The Bruised and Silent Ribbon: Domestic Violence Awareness


October is Domestic Violence Awareness Month. It isn’t a pretty cause. Unlike the cheerful pink of Breast Cancer Awareness or the bright Valentine red for the American Heart Association, the ribbon color for domestic violence awareness is purple and represents the color of a bruise. Let that sink in for a moment. Domestic violence is the leading cause of injury for women. And three women are killed by an intimate partner every day.

domestic violence

You may not have personally experienced domestic violence. But if one in four women experience domestic violence at some point during their lifetime, odds are that you probably sat by a woman in church last week or during the PTA meeting this morning who is experiencing domestic violence in her life right now. Or perhaps it is the neighbor a few doors down. It could be the mom who stands silently at school drop off or the lady standing in front of you in line at the grocery store. Maybe it is your coworker sitting in the next cubicle. You know someone. But whoever it is, she almost certainly will never tell you.

Silence is one of the ways that domestic violence perpetuates itself. A woman in an abusive relationship hesitates to speak up or leave for so many reasons: shame, fear, and financial dependence on her partner are only the beginning of the list. Purple Purse is an organization dedicated to spreading awareness about Domestic Violence, and has a powerful tool to demonstrate the challenges women face when trying to leave an abusive relationship. You can check it out HERE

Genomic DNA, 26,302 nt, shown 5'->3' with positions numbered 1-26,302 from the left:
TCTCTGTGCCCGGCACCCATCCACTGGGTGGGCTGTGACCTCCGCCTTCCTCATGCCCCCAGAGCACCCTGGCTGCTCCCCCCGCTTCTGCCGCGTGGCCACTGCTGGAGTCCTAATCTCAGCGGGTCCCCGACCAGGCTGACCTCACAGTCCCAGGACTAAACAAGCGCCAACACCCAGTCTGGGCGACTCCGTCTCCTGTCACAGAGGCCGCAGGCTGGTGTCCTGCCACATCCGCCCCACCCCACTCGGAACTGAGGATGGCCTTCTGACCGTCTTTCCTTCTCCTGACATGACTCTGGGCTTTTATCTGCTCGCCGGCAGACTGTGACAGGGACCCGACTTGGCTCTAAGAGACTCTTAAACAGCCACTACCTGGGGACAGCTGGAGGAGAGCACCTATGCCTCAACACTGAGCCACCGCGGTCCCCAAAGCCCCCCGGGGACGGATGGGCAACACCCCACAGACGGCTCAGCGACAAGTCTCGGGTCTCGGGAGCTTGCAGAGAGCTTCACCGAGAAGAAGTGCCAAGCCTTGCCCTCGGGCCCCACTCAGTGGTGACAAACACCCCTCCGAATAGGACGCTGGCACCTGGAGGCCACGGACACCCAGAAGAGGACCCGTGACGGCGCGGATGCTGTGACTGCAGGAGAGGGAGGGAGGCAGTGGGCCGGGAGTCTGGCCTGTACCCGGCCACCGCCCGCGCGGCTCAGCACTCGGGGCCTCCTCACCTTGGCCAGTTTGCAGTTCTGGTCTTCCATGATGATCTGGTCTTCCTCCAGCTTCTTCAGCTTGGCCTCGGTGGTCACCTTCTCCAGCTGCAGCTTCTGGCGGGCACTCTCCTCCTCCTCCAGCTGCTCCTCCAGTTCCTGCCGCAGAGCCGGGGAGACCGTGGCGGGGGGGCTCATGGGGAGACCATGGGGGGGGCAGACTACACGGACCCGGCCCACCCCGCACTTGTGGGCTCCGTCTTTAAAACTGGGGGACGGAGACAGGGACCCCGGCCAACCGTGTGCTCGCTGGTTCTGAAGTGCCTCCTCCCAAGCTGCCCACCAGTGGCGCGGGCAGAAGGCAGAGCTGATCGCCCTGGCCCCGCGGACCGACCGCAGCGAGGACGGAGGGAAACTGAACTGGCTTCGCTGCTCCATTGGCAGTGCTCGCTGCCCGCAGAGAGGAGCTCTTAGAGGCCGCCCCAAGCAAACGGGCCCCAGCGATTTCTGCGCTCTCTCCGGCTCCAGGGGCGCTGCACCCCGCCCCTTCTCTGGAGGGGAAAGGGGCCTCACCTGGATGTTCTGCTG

There is a woman reading this right now who is thinking, “That’s me.” You are not alone. Seeking support can seem like a huge task, but there really is help available. Here are some places to look if you or someone you know needs help:

  • If you are pregnant, your doctor will ask you if you feel safe at home. The admissions staff at the hospital will ask the same question. It’s okay to tell the truth.
  • The counselor at your child’s school, as well as your child’s pediatrician, can both be places to ask for help and support.
  • TESSA is a local organization that provides resources, counseling and a safe house for women who are experiencing domestic violence. You can reach them ONLINE or at (719) 633-3819.
  • Confiding in a therapist or a pastor can start you on a path to finding support and help.
  • The National Network to End Domestic Violence and the Domestic Violence Awareness Project are two national organizations working to end domestic violence, and provide great information and resources.

Asking for help is one of the bravest things anyone can do. And it is the first step towards making a better life for yourself.

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Rebecca is a Colorado Native. She graduated from the University of Colorado at Boulder and West Chester University in Pennsylvania with a BA and MA in Psychology. Currently, she works for a local nonprofit, where she teaches low-income moms how to repair their credit, and value themselves and their money. Married to her Spartan-racing husband, and mom to a son and a daughter, in her free time you can find her cooking, reading, and working out. She loves her network of sweet friends, and is a podcast addict.